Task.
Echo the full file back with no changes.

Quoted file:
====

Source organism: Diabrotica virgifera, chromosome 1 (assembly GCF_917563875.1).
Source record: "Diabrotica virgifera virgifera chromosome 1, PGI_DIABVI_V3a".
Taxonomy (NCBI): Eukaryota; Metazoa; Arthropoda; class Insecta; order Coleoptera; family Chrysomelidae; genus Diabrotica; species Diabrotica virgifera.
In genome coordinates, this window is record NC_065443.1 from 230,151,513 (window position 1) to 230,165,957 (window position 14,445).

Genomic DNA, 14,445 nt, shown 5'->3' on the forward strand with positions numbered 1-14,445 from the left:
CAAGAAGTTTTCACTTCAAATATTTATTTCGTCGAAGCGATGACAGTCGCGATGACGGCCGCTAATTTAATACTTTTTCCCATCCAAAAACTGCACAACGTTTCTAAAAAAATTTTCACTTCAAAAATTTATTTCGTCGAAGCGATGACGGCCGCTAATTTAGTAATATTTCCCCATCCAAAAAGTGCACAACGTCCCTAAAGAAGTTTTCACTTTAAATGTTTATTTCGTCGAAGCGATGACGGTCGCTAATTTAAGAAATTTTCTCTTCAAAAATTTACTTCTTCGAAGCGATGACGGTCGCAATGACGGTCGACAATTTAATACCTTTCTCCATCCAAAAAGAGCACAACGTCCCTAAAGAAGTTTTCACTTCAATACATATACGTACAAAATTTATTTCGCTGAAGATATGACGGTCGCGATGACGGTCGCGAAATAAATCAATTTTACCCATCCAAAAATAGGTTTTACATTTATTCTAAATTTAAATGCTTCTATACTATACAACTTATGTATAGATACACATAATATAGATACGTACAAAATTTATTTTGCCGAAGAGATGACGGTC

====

Source organism: Diabrotica virgifera, chromosome 1 (assembly GCF_917563875.1).
Source record: "Diabrotica virgifera virgifera chromosome 1, PGI_DIABVI_V3a".
Taxonomy (NCBI): Eukaryota; Metazoa; Arthropoda; class Insecta; order Coleoptera; family Chrysomelidae; genus Diabrotica; species Diabrotica virgifera.
In genome coordinates, this window is record NC_065443.1 from 230,151,513 (window position 1) to 230,165,957 (window position 14,445).

Genomic DNA, 14,445 nt, shown 5'->3' on the forward strand with positions numbered 1-14,445 from the left:
CAAGAAGTTTTCACTTCAAATATTTATTTCGTCGAAGCGATGACAGTCGCGATGACGGCCGCTAATTTAATACTTTTTCCCATCCAAAAACTGCACAACGTTTCTAAAAAAATTTTCACTTCAAAAATTTATTTCGTCGAAGCGATGACGGCCGCTAATTTAGTAATATTTCCCCATCCAAAAAGTGCACAACGTCCCTAAAGAAGTTTTCACTTTAAATGTTTATTTCGTCGAAGCGATGACGGTCGCTAATTTAAGAAATTTTCTCTTCAAAAATTTACTTCTTCGAAGCGATGACGGTCGCAATGACGGTCGACAATTTAATACCTTTCTCCATCCAAAAAGAGCACAACGTCCCTAAAGAAGTTTTCACTTCAATACATATACGTACAAAATTTATTTCGCTGAAGATATGACGGTCGCGATGACGGTCGCGAAATAAATCAATTTTACCCATCCAAAAATAGGTTTTACATTTATTCTAAATTTAAATGCTTCTATACTATACAACTTATGTATAGATACACATAATATAGATACGTACAAAATTTATTTTGCCGAAGAGATGACGGTC